Make Environment Part of the Portrait
Portraits—no matter where you make them—are all about light, so start by searching for places where the light looks good. When the weather is nice, I’ll shoot at a local park a few blocks away from my home and for swimsuit shots I shoot at a nearby lake. I typically make portraits during the week when there is far less activity in the neighborhood, at the park, or the lake.
In the Winter? Colorado has three hundred sunny days a year, more than some so-called Sunshine States,” so it’s almost always a nice day in the park, even if it might be a might bit chilly. Megan needed some “winter clothes” shots for her portfolio and we made this image when the temperatures were in the 50’s; too cold for her however so the shoot was brief. The arms folded pose worked because she was shivering. Image made with Contax Aria with 135mm f2.8 Carl Zeiss lens and Kodak ISO 400 color negative film. ©2011 Joe Farace
You can make a successful portrait or fashion image anywhere. Work using focal lengths that are appropriate for your style of and maybe crop a little tighter than you might otherwise. Some shooters like wide-angle shots and I use them occasionally but keep going back to 85mm focal length. Sometimes, I even use my favorite Canon EF 135 f/2.8 soft focus lens that I love to use outdoors for full-length shots. The main thing is that it doesn’t matter what I say, if you like shooting with a 14mm lens, go for it. If there’s any secret, it’s don’t give up. Don’t say, I can’t shoot here. You can shoot anywhere. Just take the time and look around.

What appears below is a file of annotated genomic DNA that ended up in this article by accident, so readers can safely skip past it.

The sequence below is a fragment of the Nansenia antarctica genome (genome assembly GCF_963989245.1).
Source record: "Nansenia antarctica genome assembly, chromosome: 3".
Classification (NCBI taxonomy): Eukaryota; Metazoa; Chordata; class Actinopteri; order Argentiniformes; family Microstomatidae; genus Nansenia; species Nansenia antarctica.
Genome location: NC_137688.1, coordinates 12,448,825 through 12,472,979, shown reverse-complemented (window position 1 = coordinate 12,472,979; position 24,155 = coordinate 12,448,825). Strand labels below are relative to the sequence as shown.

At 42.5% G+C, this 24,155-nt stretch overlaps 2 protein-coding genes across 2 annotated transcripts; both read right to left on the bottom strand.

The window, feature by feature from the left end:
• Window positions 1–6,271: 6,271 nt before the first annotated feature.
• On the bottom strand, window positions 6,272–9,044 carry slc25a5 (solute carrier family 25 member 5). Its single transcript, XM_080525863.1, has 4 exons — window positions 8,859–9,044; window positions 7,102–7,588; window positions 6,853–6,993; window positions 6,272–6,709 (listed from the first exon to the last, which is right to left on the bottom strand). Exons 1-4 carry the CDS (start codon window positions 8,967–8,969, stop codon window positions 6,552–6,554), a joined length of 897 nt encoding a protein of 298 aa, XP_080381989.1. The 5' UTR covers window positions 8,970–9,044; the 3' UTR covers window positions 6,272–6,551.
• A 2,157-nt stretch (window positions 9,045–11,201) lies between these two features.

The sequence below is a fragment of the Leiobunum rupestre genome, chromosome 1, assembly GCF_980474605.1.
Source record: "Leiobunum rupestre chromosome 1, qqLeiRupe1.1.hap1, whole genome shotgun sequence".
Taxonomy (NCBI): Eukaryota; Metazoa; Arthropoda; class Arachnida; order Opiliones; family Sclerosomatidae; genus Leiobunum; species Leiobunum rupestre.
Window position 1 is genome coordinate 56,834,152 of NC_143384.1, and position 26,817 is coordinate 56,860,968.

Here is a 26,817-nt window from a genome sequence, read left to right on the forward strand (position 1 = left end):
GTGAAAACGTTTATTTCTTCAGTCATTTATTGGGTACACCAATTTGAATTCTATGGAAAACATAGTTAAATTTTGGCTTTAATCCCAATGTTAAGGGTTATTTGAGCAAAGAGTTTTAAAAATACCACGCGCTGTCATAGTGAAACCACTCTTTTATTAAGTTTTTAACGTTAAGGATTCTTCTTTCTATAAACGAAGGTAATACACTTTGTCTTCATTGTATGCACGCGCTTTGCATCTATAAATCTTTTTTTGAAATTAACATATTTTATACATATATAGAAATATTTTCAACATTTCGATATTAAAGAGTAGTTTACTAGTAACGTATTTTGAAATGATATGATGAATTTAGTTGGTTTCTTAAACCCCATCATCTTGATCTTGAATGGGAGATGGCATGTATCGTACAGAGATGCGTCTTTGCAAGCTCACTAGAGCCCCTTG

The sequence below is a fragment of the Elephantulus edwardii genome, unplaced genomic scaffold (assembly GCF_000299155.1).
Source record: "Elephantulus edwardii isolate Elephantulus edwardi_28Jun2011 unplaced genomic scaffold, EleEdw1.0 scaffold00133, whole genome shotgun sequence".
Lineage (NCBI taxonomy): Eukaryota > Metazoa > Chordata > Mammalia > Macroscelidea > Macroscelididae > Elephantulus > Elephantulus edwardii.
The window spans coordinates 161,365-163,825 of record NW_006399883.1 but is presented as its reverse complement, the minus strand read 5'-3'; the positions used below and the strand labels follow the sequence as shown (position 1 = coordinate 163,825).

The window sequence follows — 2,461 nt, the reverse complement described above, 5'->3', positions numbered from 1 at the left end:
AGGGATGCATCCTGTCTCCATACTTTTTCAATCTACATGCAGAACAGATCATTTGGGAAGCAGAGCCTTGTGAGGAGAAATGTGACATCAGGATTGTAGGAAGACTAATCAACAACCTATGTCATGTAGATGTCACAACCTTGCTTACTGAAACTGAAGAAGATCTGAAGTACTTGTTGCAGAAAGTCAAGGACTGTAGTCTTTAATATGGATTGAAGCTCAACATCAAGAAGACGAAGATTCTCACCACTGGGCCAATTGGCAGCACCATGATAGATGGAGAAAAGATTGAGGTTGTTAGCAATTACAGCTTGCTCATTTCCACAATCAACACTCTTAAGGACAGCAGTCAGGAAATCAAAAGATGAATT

Use the subject’s own pose and work to make it work better. This image was made during a group shoot on an outdoors movie set and the subject grabbed the chair, turned it around backwards and sat down. I worked with her original pose to get her to bring her left hand near her face to direct attention to her face. The hat is a great prop and I used it her to have her peer out from it at the viewer.
The original color image was captured using a Canon EOS 50D with 50mm lens and an exposure of 1/200 second at f/5.6 and ISO 400. A Canon EX 550 speedlite was used as file. While the image was in color but I converted it to monochrome with a light copper toning with heavy vignetting to give it a vintage look.